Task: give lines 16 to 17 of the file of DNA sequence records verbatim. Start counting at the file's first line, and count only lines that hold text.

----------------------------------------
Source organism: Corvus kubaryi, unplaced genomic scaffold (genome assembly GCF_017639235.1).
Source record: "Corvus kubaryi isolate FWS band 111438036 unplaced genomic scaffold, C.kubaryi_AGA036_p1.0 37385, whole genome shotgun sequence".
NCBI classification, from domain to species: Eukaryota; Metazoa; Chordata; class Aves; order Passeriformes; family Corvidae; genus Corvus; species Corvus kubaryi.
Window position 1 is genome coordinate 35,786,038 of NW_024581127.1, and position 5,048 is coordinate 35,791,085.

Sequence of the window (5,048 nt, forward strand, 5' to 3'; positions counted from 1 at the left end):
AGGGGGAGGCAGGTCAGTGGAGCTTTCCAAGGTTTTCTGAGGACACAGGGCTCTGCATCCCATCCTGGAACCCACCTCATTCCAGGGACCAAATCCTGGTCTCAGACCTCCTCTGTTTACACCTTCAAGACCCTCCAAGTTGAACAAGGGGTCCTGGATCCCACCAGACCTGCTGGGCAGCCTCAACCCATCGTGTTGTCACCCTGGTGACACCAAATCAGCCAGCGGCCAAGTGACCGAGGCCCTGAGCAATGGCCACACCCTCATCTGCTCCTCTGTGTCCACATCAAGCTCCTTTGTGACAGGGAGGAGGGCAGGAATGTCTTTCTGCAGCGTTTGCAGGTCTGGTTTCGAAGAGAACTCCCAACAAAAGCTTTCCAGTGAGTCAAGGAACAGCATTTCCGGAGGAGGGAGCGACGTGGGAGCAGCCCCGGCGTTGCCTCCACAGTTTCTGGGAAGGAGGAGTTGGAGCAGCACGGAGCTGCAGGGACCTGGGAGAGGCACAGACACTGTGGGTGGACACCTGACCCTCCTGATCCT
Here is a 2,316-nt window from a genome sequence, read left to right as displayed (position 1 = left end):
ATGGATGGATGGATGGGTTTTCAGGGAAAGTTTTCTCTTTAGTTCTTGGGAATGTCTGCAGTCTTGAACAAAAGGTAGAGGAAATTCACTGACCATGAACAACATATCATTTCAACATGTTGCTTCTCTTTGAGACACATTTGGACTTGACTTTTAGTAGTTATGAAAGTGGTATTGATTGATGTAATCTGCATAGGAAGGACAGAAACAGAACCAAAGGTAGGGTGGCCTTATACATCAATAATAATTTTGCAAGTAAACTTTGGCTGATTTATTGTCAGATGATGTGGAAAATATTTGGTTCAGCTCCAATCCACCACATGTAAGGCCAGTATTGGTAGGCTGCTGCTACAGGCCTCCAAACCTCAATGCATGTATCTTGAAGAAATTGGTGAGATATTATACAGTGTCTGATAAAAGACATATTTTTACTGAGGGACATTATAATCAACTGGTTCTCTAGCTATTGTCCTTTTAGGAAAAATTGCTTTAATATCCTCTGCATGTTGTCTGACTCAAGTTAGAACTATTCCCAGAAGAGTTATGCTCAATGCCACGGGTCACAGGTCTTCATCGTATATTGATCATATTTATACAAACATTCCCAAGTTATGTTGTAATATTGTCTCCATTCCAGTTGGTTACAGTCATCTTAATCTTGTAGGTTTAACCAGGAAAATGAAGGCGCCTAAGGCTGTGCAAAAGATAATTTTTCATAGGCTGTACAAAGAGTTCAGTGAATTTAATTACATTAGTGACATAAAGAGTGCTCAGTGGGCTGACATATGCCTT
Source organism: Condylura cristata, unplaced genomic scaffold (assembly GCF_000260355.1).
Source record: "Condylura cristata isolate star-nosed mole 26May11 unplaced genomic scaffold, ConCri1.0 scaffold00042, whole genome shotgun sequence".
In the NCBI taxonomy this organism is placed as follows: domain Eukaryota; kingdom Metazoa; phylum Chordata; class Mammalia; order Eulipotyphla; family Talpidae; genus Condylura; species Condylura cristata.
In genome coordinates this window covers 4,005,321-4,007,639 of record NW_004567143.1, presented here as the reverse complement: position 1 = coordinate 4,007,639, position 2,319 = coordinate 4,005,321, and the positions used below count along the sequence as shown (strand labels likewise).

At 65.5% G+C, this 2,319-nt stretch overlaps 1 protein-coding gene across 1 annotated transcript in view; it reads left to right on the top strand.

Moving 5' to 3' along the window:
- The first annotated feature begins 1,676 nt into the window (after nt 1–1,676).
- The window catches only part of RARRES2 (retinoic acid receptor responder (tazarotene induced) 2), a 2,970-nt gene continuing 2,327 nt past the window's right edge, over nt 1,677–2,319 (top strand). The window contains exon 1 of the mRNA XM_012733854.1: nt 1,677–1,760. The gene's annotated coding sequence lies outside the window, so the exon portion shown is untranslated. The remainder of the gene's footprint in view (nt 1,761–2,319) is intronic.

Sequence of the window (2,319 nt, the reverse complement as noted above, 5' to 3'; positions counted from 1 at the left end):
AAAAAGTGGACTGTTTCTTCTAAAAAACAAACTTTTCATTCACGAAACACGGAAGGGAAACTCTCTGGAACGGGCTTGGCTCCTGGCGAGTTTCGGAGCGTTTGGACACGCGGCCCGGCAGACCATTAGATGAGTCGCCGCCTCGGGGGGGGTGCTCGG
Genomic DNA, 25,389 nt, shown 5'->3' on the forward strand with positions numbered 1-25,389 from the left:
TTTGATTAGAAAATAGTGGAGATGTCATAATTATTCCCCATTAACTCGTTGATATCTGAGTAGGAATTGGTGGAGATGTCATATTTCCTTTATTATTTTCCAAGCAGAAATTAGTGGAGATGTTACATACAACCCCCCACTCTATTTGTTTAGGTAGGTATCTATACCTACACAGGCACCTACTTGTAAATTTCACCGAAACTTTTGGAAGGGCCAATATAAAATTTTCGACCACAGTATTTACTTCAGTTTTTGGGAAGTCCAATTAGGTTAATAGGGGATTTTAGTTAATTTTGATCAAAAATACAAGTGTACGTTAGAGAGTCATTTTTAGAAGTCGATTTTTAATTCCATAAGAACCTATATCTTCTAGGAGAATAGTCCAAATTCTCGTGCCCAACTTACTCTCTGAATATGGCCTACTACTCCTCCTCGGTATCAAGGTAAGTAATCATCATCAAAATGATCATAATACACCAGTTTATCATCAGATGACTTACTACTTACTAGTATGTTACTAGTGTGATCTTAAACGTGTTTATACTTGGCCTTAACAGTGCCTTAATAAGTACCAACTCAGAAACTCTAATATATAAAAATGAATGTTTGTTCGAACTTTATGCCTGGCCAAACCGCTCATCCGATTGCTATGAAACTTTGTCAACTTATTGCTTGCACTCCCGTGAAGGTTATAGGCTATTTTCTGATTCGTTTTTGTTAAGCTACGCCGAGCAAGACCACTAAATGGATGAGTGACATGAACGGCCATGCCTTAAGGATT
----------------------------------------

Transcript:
- The window catches only part of RARRES2 (retinoic acid receptor responder (tazarotene induced) 2), a 2,970-nt gene continuing 2,327 nt past the window's right edge, over nt 1,677–2,319 (top strand). The window contains exon 1 of the mRNA XM_012733854.1: nt 1,677–1,760. The gene's annotated coding sequence lies outside the window, so the exon portion shown is untranslated. The remainder of the gene's footprint in view (nt 1,761–2,319) is intronic.

Sequence of the window (2,319 nt, the reverse complement as noted above, 5' to 3'; positions counted from 1 at the left end):